Valedictory Speeches – 2019

Five-a-Day

I’ve always been a fan of three types of parliamentary speeches: maiden (or first) speeches, condolence speeches, and valedictory speeches. Some of the most natural speeches and thoughtful comments can be heard in all of these.

Cathy McGowanCathy McGowan (Ind-Indi) delivers her valedictory speech

Not every member gets to deliver a valedictory speech. Those who announce their retirement, or those who lose preselection, are always given a chance to make a farewell speech.

Those who lose their seat depart without acknowledgement of their service. Some of these are unexpected defeats, others are marginal seats where the member knew they had a fight on their hands but wouldn’t dare make a valedictory speech. [Read more…]


James Stevens (Lib-Sturt) – Maiden Speech

This is the maiden speech to the House of Representatives by James Stevens, Liberal member for Sturt, South Australia.

Listen to Stevens (26m):

Watch Stevens (27m):

Hansard transcript of maiden speech by James Stevens, Liberal member for Sturt.

The SPEAKER (16:28): The question is that the address be agreed to. Before I call the honourable member for Sturt, I remind the House that this is the honourable member’s first speech and I ask the House to extend to him the usual courtesies.

Mr STEVENS (Sturt) (16:28): Mr Speaker, can I start by congratulating you on your deserved re-election as Speaker of this parliament. I look forward to behaving myself to the extent that the rest of my colleagues seem to under your firm but fair chairmanship. [Read more…]


The First Morrison Ministry – Statistical Analysis

This page provides statistical data on the first Morrison Ministry, as announced on August 26, 2018, by the Prime Minister, Scott Morrison.

The 42-member executive includes 23 Cabinet ministers, 7 members of the Outer Ministry, and 12 Assistant Ministers/Parliamentary Secretaries. These numbers have not changed from the final Turnbull ministry. The Liberal Party has 33 members (79%) of the executive, whilst the Nationals have 9 members (21%).

There is movement in state representation. Whereas NSW had 13 members under Turnbull, it will now have 9, whilst Victoria has 10.

Many members of the Turnbull ministry retain their positions under Morrison. Just one cabinet minister, Michael Keenan, has been demoted from cabinet to the outer ministry.

Following the retirement of Foreign Minister Julie Bishop, Morrison has promoted two women straight into Cabinet from parliamentary secretary positions. Melissa Price takes the Environment portfolio, which has been split from Energy, whilst Karen Andrews becomes Minister for Industry, Science and Technology. The total number of women in the ministry has increased from ten to eleven and the Cabinet from five to six. Women comprise 26% of the executive, up from 24%.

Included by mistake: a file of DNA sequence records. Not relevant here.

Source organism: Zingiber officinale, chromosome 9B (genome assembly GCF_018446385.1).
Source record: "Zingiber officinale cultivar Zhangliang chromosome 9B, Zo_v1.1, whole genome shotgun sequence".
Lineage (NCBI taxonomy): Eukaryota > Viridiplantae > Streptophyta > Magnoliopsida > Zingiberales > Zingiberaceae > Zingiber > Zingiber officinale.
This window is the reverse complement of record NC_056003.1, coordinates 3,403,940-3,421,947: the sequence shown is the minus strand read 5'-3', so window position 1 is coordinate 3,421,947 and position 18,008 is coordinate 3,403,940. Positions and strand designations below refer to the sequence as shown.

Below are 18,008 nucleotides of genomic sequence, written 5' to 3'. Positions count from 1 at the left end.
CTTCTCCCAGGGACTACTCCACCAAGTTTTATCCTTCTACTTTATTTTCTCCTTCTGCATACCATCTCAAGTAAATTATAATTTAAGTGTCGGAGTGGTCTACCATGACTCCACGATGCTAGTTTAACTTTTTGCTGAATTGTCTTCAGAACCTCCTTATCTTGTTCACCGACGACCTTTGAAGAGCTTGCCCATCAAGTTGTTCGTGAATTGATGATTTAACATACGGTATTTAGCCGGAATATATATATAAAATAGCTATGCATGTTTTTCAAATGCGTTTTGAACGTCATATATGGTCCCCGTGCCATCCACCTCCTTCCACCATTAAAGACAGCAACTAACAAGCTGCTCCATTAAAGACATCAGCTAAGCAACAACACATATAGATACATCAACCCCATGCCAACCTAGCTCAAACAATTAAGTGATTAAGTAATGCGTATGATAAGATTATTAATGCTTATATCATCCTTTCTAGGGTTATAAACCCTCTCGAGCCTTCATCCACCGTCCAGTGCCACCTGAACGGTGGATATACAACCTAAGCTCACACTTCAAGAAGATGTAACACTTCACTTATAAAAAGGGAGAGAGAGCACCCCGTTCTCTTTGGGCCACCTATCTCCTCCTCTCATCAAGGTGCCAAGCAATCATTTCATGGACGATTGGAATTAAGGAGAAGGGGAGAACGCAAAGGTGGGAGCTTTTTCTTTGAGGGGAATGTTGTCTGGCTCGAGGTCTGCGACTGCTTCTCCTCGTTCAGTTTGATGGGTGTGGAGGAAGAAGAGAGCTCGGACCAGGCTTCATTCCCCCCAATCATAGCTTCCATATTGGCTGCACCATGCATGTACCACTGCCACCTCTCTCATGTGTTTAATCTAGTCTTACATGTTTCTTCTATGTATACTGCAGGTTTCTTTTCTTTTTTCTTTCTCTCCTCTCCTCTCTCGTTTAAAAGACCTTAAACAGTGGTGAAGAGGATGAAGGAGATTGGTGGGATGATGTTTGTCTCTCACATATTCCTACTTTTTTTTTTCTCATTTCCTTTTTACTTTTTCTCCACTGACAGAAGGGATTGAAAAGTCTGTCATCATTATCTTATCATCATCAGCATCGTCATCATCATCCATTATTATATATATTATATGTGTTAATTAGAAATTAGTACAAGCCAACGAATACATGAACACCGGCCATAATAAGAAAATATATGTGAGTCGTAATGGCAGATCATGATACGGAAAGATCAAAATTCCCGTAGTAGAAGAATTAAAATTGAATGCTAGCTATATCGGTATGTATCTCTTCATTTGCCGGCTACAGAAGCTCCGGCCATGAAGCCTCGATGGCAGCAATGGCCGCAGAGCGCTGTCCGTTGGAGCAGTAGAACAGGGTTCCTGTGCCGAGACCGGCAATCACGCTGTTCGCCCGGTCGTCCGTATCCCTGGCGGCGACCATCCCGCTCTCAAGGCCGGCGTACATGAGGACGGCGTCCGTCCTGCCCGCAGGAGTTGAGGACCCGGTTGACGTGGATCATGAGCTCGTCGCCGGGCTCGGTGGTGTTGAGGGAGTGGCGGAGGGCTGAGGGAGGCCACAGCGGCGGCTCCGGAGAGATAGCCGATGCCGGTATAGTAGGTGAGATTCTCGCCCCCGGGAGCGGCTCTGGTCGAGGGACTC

Angus Taylor is also promoted from the outer ministry to take up the Cabinet post of Energy. Paul Fletcher moves into Cabinet as the Minister for Families and Social Services.

The Foreign Minister will be Senator Marise Payne, who moves from Defence. Christopher Pyne moves up to Defence, whilst retaining his post as Leader of the House. [Read more…]


Speaker Sets July 28 As Date For Five By-Elections; Opposition Outraged

The Speaker, Tony Smith, advised the House of Representatives this afternoon that he had set July 28 as the date for the five by-elections caused by recent resignations relating to dual citizenship.

Smith

Smith told the House that because of new regulations to refine the nomination process and because of imminent schools holidays, July 28 was the “optimal” date for the by-elections in Longman, Braddon, Mayo, Fremantle and Perth.

The ALP opposition accused the Speaker of inordinate delay and said the by-elections coincided with the ALP National Conference in Adelaide.

  • Listen to Speaker’s statement to the House (21m)
  • Watch the House proceedings (21m)

Hansard transcript of House of Representatives proceedings relating to the calling of five by-elections on July 28.

The SPEAKER (15:12): If members could cease interjecting, could I please have the attention of the House on this important matter: I’d like to read a fairly lengthy statement, and then I’ll be tabling some documents. Earlier in the week, I advised the House I would provide an update on possible dates for by-elections in the seats of Braddon, Fremantle, Longman, Mayo and Perth. This update follows further consultation with the Australian Electoral Commissioner and party leaders. Under the Constitution, it is my responsibility alone to issue a writ for a by-election when a vacancy occurs, and generally it has not been the practice to provide an explanation for the exercise of this responsibility. I have varied from the usual practice because of the quite unusual—quite unique—circumstances surrounding these by-elections. [Read more…]